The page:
Is Teaching Coding Actually Helping Kids?

The Atlantic has an article from about a week ago questioning if the growing effort to teach children, particularly those in underperforming school districts, coding skills will actually help them in the end. The author and many of the people she interviews are worried that there is a danger that many of these programs will only teach a very limited set of skills that will leave the students locked out of all but the easiest and lowest-paying jobs.

The biggest concern here is that many people seem to think of coding as job training for careers in “tech” when that’s not really true. If “tech” just means web and mobile application development (and I think that is what it means to a lot of people), then maybe that’s not so far off, but knowing how to code will only get you so far in a job. Several of the people quoted stress that educators need to instead treat coding as being equivalent to the “three ‘R’s” of reading, writing, and arithmetic. I think that comparison is an exaggeration, but the general point isn’t wrong. Coding is a tool (one of many) that can be used to solve various problems or achieve various goals. Coding, however, does not necessarily teach you how to design and implement a large project. It doesn’t teach you much of anything about anything involving hardware, or about the mathematics needed to solve complicated equations in a science or engineering problem. If you know how to code but don’t know any of the underlying principles of the program you’re trying to write, you’ll always be stuck following someone else’s directions and implementing someone else’s solutions. That kind of work doesn’t necessarily pay well and won’t necessarily lead to a long-lasting, fulfilling career. Basically, tech isn’t coding and neither is computer science. Coding is an important skill for many (but not all) jobs in tech and computer science.

The author mentions Java and Javascript several times as if these aren’t appropriate languages to learn, but I don’t see any problem with that. You can’t teach every language, but something like Java is close enough to other languages like C that the transition is pretty easy. If students were learning Haskell or lisp then I could see that criticism being more valid.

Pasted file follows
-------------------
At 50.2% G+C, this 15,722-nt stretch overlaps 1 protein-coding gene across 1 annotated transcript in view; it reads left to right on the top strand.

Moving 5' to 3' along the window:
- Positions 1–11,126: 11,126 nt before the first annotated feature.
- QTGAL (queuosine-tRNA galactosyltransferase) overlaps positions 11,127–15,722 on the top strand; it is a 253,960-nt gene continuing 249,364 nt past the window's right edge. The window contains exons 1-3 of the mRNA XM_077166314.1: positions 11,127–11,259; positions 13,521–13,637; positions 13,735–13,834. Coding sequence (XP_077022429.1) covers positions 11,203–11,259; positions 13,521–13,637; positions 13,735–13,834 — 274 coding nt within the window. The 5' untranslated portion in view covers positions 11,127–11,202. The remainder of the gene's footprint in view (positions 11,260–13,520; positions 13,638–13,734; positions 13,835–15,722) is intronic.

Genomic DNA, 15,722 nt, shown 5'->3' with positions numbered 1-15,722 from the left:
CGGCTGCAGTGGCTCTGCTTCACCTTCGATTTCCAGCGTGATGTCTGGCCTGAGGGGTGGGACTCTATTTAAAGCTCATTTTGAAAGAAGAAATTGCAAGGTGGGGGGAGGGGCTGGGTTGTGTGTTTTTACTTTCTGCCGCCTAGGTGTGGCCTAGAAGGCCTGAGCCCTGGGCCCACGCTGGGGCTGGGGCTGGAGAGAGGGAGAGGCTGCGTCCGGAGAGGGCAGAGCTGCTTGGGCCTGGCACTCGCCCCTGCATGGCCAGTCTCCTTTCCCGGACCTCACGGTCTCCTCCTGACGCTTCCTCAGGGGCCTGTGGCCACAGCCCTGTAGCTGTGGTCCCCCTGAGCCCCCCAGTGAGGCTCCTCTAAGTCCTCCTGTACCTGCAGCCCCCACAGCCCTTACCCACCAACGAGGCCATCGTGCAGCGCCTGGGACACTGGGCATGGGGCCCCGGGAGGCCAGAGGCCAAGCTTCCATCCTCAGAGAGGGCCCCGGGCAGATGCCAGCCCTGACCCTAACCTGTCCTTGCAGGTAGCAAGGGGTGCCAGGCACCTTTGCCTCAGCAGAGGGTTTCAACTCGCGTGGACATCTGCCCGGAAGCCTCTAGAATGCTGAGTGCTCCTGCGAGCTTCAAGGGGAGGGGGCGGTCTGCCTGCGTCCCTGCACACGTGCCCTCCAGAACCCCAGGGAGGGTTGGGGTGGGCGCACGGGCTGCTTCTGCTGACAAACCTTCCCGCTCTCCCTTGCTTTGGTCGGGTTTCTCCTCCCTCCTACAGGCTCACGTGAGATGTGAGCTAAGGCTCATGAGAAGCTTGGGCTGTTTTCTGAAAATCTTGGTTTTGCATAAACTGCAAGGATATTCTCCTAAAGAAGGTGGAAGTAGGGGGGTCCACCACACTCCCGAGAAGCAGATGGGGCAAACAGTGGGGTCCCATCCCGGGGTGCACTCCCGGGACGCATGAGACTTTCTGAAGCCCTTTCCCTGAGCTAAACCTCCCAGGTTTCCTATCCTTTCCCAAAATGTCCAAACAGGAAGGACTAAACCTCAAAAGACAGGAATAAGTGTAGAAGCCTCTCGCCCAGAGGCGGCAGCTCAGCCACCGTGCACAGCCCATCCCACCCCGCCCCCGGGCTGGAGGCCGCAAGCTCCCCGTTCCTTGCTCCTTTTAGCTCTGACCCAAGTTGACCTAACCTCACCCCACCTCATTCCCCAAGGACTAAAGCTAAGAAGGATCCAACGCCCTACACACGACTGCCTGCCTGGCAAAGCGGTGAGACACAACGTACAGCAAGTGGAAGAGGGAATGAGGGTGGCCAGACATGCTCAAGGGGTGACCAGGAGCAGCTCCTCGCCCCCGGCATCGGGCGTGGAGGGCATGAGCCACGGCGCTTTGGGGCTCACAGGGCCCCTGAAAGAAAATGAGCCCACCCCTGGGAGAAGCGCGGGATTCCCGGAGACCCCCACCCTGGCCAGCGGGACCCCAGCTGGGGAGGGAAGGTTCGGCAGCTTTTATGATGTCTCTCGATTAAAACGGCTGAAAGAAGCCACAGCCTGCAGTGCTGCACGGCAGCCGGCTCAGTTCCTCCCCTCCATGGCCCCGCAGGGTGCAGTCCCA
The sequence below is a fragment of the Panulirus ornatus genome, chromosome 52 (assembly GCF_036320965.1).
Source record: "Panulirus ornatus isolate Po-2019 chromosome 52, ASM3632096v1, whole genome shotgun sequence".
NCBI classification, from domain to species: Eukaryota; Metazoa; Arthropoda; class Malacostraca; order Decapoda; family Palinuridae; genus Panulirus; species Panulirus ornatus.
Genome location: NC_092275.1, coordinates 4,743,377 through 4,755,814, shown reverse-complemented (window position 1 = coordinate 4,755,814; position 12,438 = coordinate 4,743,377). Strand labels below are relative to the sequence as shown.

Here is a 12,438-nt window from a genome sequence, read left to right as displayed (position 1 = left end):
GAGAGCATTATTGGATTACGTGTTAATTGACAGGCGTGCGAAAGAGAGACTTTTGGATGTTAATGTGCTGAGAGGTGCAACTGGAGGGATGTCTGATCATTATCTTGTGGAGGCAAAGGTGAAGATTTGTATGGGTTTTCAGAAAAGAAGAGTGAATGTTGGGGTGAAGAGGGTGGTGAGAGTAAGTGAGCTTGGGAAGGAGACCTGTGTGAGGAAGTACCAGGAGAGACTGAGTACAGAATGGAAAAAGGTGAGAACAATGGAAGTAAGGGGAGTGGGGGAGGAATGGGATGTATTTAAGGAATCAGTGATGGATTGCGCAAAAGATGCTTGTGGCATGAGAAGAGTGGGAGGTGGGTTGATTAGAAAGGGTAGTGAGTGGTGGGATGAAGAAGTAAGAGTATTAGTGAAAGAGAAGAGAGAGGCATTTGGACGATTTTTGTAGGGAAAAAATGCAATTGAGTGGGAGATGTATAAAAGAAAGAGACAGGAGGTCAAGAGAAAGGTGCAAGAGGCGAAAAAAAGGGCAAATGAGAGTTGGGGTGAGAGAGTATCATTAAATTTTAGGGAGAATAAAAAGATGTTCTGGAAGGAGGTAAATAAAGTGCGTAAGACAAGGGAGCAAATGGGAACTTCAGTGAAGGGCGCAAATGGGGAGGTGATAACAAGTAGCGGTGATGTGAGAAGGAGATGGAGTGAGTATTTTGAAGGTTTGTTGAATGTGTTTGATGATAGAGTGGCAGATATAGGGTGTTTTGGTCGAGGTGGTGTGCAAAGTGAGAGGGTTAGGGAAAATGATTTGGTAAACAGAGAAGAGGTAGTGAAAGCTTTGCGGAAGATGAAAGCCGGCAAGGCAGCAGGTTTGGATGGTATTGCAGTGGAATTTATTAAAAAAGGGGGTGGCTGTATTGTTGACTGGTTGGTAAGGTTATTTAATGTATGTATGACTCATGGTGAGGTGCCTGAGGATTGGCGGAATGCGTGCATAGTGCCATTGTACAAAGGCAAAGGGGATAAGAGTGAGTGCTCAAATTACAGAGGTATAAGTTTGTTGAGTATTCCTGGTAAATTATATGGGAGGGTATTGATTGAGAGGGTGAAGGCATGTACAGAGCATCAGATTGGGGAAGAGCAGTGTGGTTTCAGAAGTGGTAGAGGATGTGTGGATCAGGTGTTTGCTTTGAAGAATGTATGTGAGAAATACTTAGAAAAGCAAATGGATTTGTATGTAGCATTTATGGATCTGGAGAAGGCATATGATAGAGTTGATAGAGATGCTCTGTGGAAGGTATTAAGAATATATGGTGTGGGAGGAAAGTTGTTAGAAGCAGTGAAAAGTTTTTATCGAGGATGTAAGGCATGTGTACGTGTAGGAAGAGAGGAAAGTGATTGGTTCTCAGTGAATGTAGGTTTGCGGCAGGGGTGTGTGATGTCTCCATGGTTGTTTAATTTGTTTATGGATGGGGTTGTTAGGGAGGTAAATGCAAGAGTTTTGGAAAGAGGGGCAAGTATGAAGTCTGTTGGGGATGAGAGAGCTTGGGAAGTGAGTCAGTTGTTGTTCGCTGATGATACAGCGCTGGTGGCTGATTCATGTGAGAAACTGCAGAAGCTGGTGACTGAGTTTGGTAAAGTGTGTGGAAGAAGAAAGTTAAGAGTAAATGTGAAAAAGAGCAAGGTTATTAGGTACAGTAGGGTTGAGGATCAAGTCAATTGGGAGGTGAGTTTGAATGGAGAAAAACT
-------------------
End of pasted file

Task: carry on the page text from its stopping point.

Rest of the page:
The article brings up the important point that students who want careers in fields involving computers should learn coding in order to have an easier time succeeding later in their education not in order to get a job right out of high school. With coding they’ll be able to spend more time thinking about the actual problems they’re given and less about how to write the code to get a solution. There are actually many different ways that programming can be incorporated into the curriculum outside just a programming class. Simple math programs could be used to help students better understand things like calculus (one-dimensional limits and Riemann sums can be very easy to implement and might lead to greater understanding), intro physics (numerical solutions of differential equations can be written well before students are ready to actually solve the equations by hand, letting students see how equations of motion lead to the solutions in the textbook). Of course, doing this requires that students all have regular access to computers, which is a serious problems in the underprivileged schools that the article is focusing on.

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New Article on Sterile Neutrinos

Symmetry has a fairly new article on sterile neutrinos, explaining some of the basic ideas about what they are and why we’re interested in them. Measurements of the Z peak in e+/e- collisions at LEP showed that there are only 3 neutrinos, but there are some caveats to that. The measurements showing that there are 3 neutrinos really mean that there are 3 neutrinos that (1) have less than half the Z mass (91.2 GeV) and (2) interact with Standard Model particles via the weak force.

If we can instead add some “neutrinos” that don’t interact through the weak force, then there’s room for more neutrinos. One of the main ways people search for them is to find problems with the standard picture of 3-neutrino oscillations. If there are sterile neutrinos that mix with the three usual flavors (electron, muon, and tau), then maybe we can find evidence of neutrinos oscillating into sterile neutrinos. That is, regular neutrinos seemingly disappearing altogether rather than changing from one type to another.